There are many limitations, and you should consult with your doctor to get a complete understanding. Here are some: we typically analyze just the 1% of the genome known as the exome; there is a probability that any portion of our advertised coverage region happens to be incompletely sequenced; there are types of genomic variation that exome sequencing is not ideal at detecting; measurement errors can happen; and basic science's understanding of the impact of the genome on human health is still evolving.
Whole exome sequencing, or WES, is a type of genomic sequencing utilizing next-generation sequencing technology for a targeted capture and reading of the entire exome. The exome is the region of the human genome responsible for coding proteins. While the exome only comprises 1% of the total genome, over 85% of Mendelian diseases are found on the exome, making it a highly efficient region of the genome to analyze.
Whole exome sequencing, or WES, focuses on the region of your DNA that codes for proteins. The vast majority of disease causing mutations lie in this region. Whole genome sequencing, or WGS, by contrast, analyzes all of your DNA. While it may seem like WGS is better than WES, since WGS sequences more, actually WGS has a number of problems. First, WGS is typically done at a much lower coverage than WES. For example, while N.A.G. usually sequences at 120X coverage, most WGS providers sequence at 30X (to save on cost). This means we can be way more certain that you actually have a variant. We are absolutely against false positives. More relevant points come from Clinical Interpretation and Implications of Whole-Genome Sequencing. They say, "In this exploratory study of 12 volunteer adults, the use of WGS was associated with incomplete coverage of inherited disease genes, low reproducibility of genetic variation with the highest potential clinical effects, and uncertainty about clinically reportable WGS findings." They also say, "... fewer than one-third of insertion/deletion variants in inherited disease genes were confirmed by the second sequencing platform. This finding suggests that genetic variants of a type that are quite likely to be pathogenic are more often inconsistently identified. Other investigators have made similar observations about potential loss-of-function mutations. This may be particularly pronounced in individuals with low prior probability of inherited disease or when no clear diagnostic end point is pursued. Thus ... there is a persistent need for technical confirmation of potentially significant findings and supplementation with other genetic assays to achieve clinical grade sensitivity and specificity." In conclusion, we believe WGS is not ready for prime time the way WES is. WGS may mature five or ten years from now.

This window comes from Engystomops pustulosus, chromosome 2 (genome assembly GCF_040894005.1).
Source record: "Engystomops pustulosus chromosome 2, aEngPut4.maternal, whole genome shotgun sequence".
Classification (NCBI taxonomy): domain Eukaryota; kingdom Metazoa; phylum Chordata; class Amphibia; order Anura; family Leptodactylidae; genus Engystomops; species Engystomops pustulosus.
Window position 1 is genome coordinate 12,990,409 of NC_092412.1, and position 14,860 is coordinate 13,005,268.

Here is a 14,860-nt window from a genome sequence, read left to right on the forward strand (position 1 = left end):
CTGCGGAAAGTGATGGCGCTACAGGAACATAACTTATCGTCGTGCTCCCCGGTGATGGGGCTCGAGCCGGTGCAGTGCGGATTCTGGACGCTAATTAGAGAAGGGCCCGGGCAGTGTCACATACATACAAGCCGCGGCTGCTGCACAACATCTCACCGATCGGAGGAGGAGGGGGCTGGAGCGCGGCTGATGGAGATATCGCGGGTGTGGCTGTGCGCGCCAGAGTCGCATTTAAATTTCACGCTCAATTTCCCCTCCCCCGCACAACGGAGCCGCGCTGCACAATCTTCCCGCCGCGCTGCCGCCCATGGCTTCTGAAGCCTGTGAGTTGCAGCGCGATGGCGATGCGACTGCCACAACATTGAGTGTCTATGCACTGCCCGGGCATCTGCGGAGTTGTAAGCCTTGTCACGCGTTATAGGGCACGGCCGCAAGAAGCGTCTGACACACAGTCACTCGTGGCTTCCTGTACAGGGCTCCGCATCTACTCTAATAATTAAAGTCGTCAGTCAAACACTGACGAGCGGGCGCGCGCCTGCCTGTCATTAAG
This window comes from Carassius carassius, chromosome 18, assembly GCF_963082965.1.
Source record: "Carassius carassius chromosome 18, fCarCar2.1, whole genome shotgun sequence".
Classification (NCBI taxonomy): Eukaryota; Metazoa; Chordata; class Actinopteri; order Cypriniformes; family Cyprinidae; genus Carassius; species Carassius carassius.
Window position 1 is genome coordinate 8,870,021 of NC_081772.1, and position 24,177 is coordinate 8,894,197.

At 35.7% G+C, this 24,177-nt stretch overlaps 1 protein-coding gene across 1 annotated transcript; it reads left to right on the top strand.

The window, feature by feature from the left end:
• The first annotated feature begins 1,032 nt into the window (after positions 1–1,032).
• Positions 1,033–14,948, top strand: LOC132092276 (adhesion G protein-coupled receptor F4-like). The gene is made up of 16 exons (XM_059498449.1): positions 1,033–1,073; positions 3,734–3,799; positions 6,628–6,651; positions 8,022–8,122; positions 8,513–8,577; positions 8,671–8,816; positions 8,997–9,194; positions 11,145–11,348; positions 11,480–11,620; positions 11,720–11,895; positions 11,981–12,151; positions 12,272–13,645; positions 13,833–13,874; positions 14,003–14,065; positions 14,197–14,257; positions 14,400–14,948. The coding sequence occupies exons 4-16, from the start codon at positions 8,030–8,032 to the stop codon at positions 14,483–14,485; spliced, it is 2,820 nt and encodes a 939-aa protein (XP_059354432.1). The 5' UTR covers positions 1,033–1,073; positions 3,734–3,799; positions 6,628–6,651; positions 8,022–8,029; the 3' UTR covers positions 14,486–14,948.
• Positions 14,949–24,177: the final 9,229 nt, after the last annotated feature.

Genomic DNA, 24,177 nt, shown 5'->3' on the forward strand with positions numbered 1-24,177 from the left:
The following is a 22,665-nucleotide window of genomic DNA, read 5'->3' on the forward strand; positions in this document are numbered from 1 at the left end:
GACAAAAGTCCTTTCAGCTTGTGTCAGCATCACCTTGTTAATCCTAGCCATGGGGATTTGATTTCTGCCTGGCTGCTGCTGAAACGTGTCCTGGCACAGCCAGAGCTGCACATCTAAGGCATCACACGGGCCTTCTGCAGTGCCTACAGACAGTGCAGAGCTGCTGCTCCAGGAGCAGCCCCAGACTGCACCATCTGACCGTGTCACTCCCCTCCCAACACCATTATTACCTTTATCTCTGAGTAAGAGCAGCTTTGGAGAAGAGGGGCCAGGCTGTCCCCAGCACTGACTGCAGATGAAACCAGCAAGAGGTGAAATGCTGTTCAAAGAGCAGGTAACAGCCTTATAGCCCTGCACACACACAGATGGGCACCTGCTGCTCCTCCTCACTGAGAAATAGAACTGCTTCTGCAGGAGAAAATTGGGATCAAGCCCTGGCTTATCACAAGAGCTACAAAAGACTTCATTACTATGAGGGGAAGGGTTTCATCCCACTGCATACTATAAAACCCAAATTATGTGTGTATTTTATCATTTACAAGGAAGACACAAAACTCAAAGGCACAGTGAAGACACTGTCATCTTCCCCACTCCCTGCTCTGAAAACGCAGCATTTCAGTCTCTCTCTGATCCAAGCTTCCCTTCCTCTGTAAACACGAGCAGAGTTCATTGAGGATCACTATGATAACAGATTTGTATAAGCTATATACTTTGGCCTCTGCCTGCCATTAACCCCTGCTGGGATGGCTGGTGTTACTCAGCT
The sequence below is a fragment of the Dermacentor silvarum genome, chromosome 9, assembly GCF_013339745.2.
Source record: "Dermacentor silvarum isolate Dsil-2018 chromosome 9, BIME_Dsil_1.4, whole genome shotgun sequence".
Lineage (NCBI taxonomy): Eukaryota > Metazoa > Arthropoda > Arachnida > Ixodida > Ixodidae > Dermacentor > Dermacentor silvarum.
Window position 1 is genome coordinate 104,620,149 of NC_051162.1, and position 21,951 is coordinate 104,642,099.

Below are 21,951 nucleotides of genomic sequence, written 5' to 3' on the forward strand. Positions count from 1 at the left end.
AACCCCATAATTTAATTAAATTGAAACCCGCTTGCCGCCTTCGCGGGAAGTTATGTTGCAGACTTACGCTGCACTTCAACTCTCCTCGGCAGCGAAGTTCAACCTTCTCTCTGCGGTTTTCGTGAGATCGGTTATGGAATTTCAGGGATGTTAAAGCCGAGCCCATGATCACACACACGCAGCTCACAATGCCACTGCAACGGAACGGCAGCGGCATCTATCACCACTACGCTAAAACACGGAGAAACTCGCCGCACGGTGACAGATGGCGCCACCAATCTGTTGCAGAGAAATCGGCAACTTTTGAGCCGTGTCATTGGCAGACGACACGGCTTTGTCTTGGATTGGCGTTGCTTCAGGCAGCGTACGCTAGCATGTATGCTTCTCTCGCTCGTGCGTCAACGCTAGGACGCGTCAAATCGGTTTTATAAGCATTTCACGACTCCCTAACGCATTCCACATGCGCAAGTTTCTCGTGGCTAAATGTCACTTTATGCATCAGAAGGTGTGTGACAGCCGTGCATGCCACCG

Gene panel tests are highly targeted but very narrow in scope. WES examines over 22,000 genes in one test, while most gene panels look at 10-100. WES casts a much wider net, evaluating nearly all of the genomic factors that may impact your health. This is important, because multiple genes are associated with most clinical conditions. There are some scenarios in which gene panels may be preferable to whole exome sequencing -- for example, if you have no interest in more than one or a few genes. If, however, you are interested in a full view of your health, we believe whole exome sequencing provides a great value. Please discuss with your doctor.
N.A.G. specializes in whole exome sequencing, but we also provide gene panels. Please .